Kohn's tension-filled prose reflects the dangers of the ancient Persian Empire and describes how a young Esther is brought to her cousin's home after being orphaned. Her intended husband, Mordechai, is charged with her care until she's old enough to wed, but thus far he has hidden his Jewish identity to procure an esteemed position in the king's court. And when Esther is captured to serve as a concubine for the king, Mordechai informs her that she must never let anyone know she's a Jew.

The Gilded Chamber is not just a Jewish story but a human one, as Esther grapples with the need to hide her identity. By refusing to acknowledge her heritage, she helps Mordechai retain his position, improves the lives of the women in the harem, and eventually rises to become the queen. But her silence is emotionally painful to keep, and it becomes indefensible when the evil courtier Haman proposes the killing of the Jewish people. (Summer 2004 Selection)

Publishers Weekly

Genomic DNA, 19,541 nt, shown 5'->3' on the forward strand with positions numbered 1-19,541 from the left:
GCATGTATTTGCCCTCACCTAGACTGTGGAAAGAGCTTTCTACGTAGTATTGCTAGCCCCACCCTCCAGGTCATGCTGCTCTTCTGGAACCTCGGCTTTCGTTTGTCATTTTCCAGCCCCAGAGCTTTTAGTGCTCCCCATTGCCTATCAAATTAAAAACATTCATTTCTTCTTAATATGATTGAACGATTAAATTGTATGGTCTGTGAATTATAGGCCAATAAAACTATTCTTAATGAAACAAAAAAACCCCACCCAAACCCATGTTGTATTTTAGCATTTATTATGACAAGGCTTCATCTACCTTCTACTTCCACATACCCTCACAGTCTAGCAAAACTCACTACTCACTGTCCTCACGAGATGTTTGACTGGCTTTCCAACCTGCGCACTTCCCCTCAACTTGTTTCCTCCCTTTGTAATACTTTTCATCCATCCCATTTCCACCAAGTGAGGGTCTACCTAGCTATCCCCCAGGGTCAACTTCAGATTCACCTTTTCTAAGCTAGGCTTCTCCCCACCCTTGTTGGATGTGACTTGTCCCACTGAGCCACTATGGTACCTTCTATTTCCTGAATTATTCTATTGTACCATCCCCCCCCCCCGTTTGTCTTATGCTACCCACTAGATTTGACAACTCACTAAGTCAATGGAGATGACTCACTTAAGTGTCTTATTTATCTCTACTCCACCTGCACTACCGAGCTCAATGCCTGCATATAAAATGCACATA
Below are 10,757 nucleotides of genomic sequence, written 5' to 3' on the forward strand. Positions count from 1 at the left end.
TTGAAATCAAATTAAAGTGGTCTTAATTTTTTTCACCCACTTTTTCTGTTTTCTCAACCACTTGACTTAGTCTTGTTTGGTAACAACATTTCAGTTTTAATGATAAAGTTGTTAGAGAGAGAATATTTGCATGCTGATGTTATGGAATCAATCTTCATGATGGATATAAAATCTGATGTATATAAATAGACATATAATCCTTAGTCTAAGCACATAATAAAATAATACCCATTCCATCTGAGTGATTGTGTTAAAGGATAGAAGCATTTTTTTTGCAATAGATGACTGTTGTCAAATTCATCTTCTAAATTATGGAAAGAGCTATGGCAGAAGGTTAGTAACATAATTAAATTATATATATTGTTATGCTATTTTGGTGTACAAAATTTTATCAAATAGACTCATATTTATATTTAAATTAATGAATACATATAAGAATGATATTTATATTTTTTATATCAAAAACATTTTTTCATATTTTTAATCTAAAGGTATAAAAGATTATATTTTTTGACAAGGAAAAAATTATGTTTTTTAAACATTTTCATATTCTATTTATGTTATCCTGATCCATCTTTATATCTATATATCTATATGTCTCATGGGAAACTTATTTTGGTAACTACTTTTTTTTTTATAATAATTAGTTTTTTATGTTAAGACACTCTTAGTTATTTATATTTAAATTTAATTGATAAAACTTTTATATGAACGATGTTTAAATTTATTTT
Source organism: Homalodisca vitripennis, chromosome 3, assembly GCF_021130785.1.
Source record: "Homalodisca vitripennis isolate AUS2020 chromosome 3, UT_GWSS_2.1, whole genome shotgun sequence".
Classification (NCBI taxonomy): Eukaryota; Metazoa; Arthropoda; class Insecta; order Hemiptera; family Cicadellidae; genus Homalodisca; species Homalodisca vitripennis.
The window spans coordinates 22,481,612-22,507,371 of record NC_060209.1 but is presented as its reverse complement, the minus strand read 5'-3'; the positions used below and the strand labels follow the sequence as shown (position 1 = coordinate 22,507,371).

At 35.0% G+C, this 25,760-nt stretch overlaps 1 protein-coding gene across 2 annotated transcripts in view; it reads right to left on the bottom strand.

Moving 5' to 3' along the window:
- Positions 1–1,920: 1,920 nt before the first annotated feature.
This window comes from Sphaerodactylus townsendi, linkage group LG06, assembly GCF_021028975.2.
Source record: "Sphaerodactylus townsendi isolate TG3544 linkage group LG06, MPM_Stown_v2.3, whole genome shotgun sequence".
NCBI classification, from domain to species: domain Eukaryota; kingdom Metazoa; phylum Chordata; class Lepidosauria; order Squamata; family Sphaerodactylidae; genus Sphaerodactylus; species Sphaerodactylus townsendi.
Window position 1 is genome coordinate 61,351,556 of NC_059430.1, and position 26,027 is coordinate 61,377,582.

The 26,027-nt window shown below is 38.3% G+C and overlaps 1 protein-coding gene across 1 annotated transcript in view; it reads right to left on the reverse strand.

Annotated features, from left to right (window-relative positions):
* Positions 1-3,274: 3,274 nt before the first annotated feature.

In this measured, eloquent retelling of Jewish heroine Esther's rise from orphanhood to queen of the Persian empire, Kohn brings psychological nuance and stately elegance to the ancient biblical tale that is the basis for the Jewish holiday of Purim. Narrating in the first person, Esther (born Hadassah) tells how she is forcibly taken from her home to the royal harem of King Xerxes in Babylon. Her uncle Mordechai, a high-ranking treasury official in the king's service, warns her, "Do not reveal your people or your kindred.... Let yourself be known only as Esther, foster daughter of Marduka the Babylonian." The novel is by and large faithful to the biblical account and often quotes from it verbatim. Yet Kohn deftly fills the gaps and resolves the ambiguities in the Book of Esther with creative storytelling and historical research. As Esther recognizes her strengths and responsibilities and learns the ways of the palace, so do we; the oppressive closeness of the harem ("the lingering odors of perfume, food, and lamp oil"), the pervasive abuse, the fragile alliances and deadly schemes all come to life. Kohn's Esther has a will of steel and knows how to manipulate lusty, impetuous Xerxes, but she longs for a simpler life. Her sacrifices are finally rewarded when the king's trusted courtier Haman issues a decree ordering the slaughter of the Jews, and Esther is in a position to be able to save her people. Though the novel's pace slows at times, Kohn paints a convincing, complex picture of Esther, and her descriptions of the palace and its secrets will hold readers spellbound. Agent, Esther Sung. Author tour. (Apr. 2) Copyright 2004 Reed Business Information.